Doors often take up a lot of precious space. Notice that on a yacht, doors are never the size of a standard, land-based entry. Nautical design strips things down to the bare minimum. Sometimes a little of that spatial economy can be extremely helpful when reworking small homes. Door style design is not often acknowledged as a practical way to gain space, so let's examine a few ideas.
Older homes often come with petite 24-inch wide openings that originated in an era where everything was designed to be smaller. I was roaming through an antique mall the other day, and was struck by how little some champagne glasses were in comparison to a modern flute shape. Notice sometime how tiny a typical wineglass or dinner plate was in the nineteenth century, along with dining chairs and settees. People are larger today, supposedly to be due to better nutrition, but I fear it might be due to gluttony.
Consider a typical 32- to 36-inch wide interior passage door. Sometimes this is not acceptable; for instance when you are entering a very small powder bathroom or closet. If you are to instead order two small doors, 16 to 18 inches each, they become much less intrusive. There are many other situations where the smaller doors are useful: Entries into a master bath, a bedroom or a dining room. Interior doors can be 28 inches, 30 inches, 32 inches or 36 inches, and custom doors might be needed for an odd opening.
Another way to conserve space is by using a pocket door. The key to success and satisfaction with the typical pocket style is spending money on the best hardware available. We've all experienced a clumsy door that constantly gets stuck and ends up in the open position most of the time. This is generally due to bent or damaged hardware. If you have the wall space to prepare the pocket, this is a terrific space-saving device. Ponder converting a bedroom closet into a home office and installing pocket doors to close off the area from sight. Know that many pocket doors are hollow core so that the hardware doesn't have to support a lot of weight and may not be the best solution for a bathroom that is adjacent to a public space, such as the dining or living area.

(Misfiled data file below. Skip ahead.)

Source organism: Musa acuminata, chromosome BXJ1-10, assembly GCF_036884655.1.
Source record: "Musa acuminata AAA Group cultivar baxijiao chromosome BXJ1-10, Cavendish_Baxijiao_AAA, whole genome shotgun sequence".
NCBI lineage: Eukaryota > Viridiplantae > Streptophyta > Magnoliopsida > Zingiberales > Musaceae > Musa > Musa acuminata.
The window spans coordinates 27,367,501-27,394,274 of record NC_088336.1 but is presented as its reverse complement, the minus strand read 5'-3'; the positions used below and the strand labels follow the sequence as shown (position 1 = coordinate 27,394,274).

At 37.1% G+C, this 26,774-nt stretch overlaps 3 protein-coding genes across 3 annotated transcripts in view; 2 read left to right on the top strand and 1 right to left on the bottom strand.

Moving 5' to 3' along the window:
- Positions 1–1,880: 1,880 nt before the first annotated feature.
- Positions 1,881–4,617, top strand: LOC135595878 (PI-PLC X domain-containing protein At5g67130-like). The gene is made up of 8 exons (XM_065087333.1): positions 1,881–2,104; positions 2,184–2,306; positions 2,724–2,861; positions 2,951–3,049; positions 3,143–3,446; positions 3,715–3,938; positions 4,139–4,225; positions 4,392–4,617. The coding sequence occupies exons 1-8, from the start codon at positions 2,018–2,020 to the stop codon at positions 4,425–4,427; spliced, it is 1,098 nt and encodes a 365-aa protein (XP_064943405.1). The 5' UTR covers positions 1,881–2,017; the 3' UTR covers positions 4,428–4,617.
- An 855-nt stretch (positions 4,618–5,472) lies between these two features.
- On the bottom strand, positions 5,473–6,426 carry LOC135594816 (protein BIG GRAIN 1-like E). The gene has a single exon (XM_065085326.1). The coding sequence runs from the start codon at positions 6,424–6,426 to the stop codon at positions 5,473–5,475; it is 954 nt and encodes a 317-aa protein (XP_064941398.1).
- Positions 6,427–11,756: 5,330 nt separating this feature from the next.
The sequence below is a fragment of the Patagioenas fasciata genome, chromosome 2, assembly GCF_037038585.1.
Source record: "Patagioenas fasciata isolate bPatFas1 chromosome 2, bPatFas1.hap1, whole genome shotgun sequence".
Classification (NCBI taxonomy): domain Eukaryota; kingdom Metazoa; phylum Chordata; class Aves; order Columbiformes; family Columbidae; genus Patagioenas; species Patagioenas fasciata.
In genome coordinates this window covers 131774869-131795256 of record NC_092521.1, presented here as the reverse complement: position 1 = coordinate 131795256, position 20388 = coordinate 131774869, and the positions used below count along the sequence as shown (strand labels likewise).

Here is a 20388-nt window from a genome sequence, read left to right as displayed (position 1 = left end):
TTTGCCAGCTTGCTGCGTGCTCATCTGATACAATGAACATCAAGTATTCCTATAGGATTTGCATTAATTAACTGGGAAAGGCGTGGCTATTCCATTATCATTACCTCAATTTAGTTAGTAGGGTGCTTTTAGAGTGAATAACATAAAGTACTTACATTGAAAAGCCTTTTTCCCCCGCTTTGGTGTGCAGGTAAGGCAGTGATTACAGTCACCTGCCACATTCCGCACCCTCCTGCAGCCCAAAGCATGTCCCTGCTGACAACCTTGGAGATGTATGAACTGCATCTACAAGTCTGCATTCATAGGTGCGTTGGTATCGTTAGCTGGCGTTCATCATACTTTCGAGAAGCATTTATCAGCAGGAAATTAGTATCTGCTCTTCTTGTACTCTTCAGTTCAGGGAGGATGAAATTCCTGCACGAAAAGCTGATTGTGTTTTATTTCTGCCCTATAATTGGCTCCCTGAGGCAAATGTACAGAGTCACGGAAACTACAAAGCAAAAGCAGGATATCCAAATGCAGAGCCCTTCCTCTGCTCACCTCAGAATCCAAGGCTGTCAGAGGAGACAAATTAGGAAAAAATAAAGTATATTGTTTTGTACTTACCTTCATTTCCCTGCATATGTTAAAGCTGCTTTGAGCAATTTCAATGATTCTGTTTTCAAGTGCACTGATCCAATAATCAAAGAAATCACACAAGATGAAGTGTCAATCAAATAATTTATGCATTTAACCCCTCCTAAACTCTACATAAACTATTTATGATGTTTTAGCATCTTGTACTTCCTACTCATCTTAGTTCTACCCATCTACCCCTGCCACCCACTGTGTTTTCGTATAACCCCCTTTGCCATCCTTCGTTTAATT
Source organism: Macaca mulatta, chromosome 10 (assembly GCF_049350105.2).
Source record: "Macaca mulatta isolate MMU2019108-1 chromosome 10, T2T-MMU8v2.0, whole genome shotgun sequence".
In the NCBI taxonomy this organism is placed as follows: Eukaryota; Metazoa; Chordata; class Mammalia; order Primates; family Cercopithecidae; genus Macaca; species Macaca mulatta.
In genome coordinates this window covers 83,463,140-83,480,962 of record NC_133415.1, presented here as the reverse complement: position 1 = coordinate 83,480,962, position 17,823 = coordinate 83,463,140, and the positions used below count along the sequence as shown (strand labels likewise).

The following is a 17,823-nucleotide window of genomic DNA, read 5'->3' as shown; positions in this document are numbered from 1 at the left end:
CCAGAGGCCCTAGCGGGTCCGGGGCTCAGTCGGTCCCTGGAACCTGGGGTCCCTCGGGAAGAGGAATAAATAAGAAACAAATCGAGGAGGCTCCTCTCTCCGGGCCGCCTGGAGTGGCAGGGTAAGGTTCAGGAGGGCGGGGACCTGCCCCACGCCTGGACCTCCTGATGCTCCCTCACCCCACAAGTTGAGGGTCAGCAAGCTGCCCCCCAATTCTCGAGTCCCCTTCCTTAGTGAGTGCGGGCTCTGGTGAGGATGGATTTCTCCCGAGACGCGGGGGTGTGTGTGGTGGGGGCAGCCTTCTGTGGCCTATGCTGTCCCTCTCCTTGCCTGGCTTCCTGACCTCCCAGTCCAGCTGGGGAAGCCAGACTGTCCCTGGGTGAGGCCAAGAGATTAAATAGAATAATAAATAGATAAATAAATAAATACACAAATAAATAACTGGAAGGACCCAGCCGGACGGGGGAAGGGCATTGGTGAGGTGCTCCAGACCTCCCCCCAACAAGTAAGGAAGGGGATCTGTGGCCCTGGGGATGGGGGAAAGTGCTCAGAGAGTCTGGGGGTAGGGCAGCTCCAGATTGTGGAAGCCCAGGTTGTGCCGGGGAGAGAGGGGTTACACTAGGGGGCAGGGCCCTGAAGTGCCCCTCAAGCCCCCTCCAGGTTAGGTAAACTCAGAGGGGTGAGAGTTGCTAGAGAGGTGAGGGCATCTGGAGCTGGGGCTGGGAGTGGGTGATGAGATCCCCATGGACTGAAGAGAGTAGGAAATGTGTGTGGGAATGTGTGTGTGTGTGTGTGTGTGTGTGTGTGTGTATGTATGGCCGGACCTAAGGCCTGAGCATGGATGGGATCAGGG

Bifold doors operate differently, but provide the same kind of space conserving method of closing off a closet or another room. They can be used to shield the working part of a kitchen from the dining room. Bifolds are popular for hallway linen closets, entertainment centers, home bars or even laundry rooms. Again, you won't be happy over the long term if you use inexpensive hardware, so spend the money to get the best available. I have louvered bifold doors that close off our laundry in the garage and find myself constantly battling the carriers coming out of the tracks. I have not taken my own advice!
In certain situations, consider textiles as possible "doors" if acoustical privacy is not critical. For example, curtains might separate a dressing area from the main bedroom without eating up a lot of extra space. I have seen people use fabric to shield closets from view with success. Folding screens are also popular in other cultures. Remember that while they can be easy to move and functional, they will not offer soundproof closure. Screens have long been useful in dividing a room into two functions, such as a dressing area from a sleeping area in a bedroom.
• Christine Brun is a San Diego-based interior designer and the author of "Small Space Living." Send questions and comments to her by email at firstname.lastname@example.org.